Intraocular pressure, ocular pulse pressure, and body position

Buchanan, R.A.; Williams, T.D.

American Journal of Optometry and Physiological Optics 62(1): 59-62


ISSN/ISBN: 0093-7002
PMID: 3976837
DOI: 10.1097/00006324-198501000-00008
Accession: 040491475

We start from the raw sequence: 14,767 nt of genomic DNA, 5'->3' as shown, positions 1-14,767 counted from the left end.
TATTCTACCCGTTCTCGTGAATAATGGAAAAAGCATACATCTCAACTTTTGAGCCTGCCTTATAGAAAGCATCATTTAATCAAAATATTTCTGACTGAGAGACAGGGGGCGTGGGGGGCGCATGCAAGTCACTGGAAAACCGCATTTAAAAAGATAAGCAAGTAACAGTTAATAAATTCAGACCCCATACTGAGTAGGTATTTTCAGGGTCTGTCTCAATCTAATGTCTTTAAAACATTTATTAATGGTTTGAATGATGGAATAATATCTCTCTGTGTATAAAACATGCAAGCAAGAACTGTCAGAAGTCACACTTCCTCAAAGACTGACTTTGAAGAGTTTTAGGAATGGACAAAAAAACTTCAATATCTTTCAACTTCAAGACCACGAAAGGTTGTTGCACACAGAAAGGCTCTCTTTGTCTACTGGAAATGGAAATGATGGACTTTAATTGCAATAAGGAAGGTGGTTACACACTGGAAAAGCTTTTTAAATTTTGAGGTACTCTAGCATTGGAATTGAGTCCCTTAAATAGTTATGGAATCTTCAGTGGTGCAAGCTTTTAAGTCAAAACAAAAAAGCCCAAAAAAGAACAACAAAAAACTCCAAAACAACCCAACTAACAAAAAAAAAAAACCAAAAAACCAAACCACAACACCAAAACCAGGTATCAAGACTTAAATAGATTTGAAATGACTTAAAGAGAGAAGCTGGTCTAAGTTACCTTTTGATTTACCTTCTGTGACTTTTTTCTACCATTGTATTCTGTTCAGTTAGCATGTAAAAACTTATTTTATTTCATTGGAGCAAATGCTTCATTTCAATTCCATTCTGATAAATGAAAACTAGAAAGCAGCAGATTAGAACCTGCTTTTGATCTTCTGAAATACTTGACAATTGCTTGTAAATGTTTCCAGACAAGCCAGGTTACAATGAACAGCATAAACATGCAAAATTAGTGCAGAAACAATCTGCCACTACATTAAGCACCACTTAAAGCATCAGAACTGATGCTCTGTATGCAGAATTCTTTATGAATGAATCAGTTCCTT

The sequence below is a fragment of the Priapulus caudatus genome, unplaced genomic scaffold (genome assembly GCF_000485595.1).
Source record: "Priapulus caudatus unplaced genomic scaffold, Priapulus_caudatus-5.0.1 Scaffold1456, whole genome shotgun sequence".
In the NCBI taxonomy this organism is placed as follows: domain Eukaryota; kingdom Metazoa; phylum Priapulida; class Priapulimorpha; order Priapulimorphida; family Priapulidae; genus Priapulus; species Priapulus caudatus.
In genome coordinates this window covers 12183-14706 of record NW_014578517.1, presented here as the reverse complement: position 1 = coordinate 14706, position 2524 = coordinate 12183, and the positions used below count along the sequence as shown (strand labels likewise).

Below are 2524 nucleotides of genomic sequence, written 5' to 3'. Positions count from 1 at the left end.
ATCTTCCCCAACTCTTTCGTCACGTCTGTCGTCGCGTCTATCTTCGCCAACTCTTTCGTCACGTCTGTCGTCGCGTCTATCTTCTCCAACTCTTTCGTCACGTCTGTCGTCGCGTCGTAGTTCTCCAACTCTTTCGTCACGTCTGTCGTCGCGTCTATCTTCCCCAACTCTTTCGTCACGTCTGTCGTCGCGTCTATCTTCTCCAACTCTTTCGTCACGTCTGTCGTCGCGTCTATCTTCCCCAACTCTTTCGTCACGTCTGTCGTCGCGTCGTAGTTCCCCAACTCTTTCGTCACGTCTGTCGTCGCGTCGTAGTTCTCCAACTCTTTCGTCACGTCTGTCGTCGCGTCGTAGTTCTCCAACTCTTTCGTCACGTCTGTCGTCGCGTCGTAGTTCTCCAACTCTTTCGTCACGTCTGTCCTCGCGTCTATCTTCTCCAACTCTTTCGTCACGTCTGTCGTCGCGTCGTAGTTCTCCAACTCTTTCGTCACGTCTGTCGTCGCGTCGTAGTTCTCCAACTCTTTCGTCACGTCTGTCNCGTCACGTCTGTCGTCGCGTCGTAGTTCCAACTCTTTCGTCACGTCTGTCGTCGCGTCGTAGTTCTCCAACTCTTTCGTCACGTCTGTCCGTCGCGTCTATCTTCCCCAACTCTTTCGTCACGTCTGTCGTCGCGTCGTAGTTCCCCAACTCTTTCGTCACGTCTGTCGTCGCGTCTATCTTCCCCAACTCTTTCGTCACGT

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Intraocular pressures (IOP's) were measured using the Digilab Pneuma-tonometer with the subject in both the sitting and supine positions. The IOP with the Pneuma-tonometer was greater (17.03 mm Hg) in the supine position than in the sitting position (12.90 mm Hg). The IOP measured with the Pneuma-tonometer, with the subject sitting, was similar to the IOP measured with the Goldmann applanation tonometer (13.42 mm Hg). Inasmuch as IOP tends to be lower with the patient in a sitting position, the clinician should be alert to the possibility that some patients with borderline Goldmann IOP's may have pressures well above the normal range when they are lying down. Due to the continuous recording provided by the Pneuma-tonometer, the ocular pulse pressure can be measured. We found a mean ocular pulse pressure amplitude of 1.77 mm Hg. All values are shown plus or minus 1 SD. Comparison of the ocular pulse pressure amplitude for the two eyes could aid in detecting patients with suspected carotid artery stenosis.